On the opposite side, plaintiffs generally can assert direct causes of action against snow removal contractors in Connecticut, Massachusetts and Vermont.
Regardless of where you perform your operations, here are some recommended practices that snow plow contractors can follow that may help avoid future slip and fall claims:
- Always use a contract for work agreements, and review and understand the implications of provisions that could expand your liability to the property owner. Provisions such as “24 hour monitoring” and “plowing to bare pavement” may sound attractive to a potential account but is extremely burdensome and may further subject you to potential liability. It may also benefit you not to take on the burden of deciding when you should go out and perform your duties.
- Have a backup plan for major storms. It is a best practice to have additional experienced employees on call or a few extra subcontractors on hand so you can diligently comply with all the terms of your contract.
- As you take the time to ensure your own proper insurance protection, it is important that your subcontractors do so as well. Require your subcontractors to furnish you with Certificates of Insurance and require that their liability limits be at least equal to your limits. Ask them to give you a copy of their insurance policy. Certificates of Insurance are usually just evidence of insurance and not actual proof of insurance. Have a contract in place with your subs that includes indemnification language and an obligation that you be named as an additional insured on a primary basis under their policy. Look for proof of this when you request a copy of their policy.
- If the property owner insists on an indemnity clause in its contract with you, it should not indemnify the owner for anything more than your negligence. Avoid accepting responsibility in the contract for the property owner’s own negligence (a faulty drain pipe leading to a reoccurring ice condition is one example).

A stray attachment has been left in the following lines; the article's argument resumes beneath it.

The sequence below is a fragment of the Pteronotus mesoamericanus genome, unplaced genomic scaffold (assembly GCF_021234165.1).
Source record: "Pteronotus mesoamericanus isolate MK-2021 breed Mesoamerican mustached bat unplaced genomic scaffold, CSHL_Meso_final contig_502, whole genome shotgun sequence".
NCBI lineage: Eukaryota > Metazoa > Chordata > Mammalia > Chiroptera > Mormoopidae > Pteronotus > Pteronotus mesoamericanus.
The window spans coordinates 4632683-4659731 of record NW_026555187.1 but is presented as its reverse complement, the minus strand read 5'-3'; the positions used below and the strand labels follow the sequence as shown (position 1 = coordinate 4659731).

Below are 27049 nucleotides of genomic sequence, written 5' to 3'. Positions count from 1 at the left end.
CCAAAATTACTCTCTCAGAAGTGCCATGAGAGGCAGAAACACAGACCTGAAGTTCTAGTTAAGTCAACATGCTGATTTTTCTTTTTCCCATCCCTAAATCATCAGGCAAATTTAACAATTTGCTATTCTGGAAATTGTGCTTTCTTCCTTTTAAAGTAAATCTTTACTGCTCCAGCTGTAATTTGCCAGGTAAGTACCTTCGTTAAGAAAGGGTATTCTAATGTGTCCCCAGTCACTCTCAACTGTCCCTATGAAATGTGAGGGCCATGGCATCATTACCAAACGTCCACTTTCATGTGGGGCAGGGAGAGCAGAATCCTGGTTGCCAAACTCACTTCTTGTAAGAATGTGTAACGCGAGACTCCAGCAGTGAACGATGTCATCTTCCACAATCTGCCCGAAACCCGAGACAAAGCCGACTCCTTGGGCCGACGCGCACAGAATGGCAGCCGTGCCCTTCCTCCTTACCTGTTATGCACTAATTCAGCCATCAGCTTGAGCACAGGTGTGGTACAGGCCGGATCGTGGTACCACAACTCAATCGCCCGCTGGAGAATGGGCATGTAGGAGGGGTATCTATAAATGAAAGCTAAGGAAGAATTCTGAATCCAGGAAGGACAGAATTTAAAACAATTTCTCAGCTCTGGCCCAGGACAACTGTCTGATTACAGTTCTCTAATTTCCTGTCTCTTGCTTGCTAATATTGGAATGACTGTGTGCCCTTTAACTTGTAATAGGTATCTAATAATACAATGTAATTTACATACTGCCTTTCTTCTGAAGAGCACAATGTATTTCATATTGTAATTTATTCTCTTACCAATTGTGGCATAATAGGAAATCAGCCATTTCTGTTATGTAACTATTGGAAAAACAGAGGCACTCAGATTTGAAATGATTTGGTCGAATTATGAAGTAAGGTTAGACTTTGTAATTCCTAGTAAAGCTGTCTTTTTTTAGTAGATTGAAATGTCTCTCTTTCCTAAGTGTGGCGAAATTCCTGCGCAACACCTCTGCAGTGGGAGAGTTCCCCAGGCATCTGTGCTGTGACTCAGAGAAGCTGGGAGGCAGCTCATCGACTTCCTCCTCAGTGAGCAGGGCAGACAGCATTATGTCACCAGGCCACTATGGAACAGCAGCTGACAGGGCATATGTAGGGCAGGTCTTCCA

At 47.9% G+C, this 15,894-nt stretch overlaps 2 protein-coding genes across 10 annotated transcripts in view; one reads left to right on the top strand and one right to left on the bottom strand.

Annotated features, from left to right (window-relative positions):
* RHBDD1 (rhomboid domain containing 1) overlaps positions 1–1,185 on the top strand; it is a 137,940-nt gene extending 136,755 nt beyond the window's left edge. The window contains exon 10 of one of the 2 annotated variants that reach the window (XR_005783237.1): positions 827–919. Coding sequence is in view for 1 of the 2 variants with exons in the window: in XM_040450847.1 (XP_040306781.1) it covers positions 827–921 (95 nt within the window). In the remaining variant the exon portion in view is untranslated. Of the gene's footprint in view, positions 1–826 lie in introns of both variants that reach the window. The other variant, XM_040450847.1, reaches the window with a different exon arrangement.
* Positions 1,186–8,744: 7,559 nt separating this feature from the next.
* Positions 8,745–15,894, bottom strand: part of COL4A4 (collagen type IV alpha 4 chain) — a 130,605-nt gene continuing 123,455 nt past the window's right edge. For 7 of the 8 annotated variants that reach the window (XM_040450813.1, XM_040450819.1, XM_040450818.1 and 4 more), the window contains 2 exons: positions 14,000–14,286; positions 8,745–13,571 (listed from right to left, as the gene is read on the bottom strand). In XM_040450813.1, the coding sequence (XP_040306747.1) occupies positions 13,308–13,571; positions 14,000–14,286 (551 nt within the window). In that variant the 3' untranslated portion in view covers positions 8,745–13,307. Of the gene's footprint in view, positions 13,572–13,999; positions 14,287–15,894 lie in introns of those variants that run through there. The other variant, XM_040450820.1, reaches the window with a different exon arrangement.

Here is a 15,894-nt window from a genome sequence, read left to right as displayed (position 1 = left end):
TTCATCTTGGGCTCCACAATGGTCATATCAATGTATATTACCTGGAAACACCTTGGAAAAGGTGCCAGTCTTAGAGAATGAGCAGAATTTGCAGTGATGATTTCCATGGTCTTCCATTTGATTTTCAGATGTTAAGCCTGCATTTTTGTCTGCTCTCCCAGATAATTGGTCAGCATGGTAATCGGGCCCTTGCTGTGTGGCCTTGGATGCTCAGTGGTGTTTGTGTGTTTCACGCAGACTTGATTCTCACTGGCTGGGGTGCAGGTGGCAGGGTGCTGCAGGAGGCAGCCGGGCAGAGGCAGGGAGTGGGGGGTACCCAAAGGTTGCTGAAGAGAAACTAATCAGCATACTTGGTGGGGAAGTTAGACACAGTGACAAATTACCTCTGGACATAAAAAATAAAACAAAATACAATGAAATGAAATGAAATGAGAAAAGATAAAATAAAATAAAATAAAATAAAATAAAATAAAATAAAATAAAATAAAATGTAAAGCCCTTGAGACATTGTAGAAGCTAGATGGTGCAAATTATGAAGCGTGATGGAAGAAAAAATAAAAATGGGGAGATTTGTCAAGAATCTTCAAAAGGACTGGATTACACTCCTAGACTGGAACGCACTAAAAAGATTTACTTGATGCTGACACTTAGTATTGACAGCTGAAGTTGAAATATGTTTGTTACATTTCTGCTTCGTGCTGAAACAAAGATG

- Document! Document! Document! Keep good records of your snow removal business. It is important to be able to prove that you did what the property owner paid you to do. Keep clear and accurate logs of weather events and the time and place where your operations were performed. Keep a log of incoming calls and be sure to document any requests for extra services that may fall outside the contract.
We are in this together and we are here to help. Please do not hesitate to contact your trusted advisor at Acadia for more information.
Acadia is pleased to share this material with its customers. Please note, however, that nothing in this document should be construed as legal advice or the provision of professional consulting services. This material is for general informational purposes only, and while reasonable care has been utilized in compiling this information, no warranty or representation is made as to accuracy or completeness. Distribution of this information does not constitute an assumption by us of your obligations to provide a safe workplace. Maintaining a safe workplace in accordance with all laws is your responsibility. We make no representation or warranty that our activities or recommendations will place you in compliance with law, relieve you of potential liability or ensure your premises or operations are safe. We exercise no control over your premises or operations and have no responsibility or authority to implement loss prevention practices or procedures.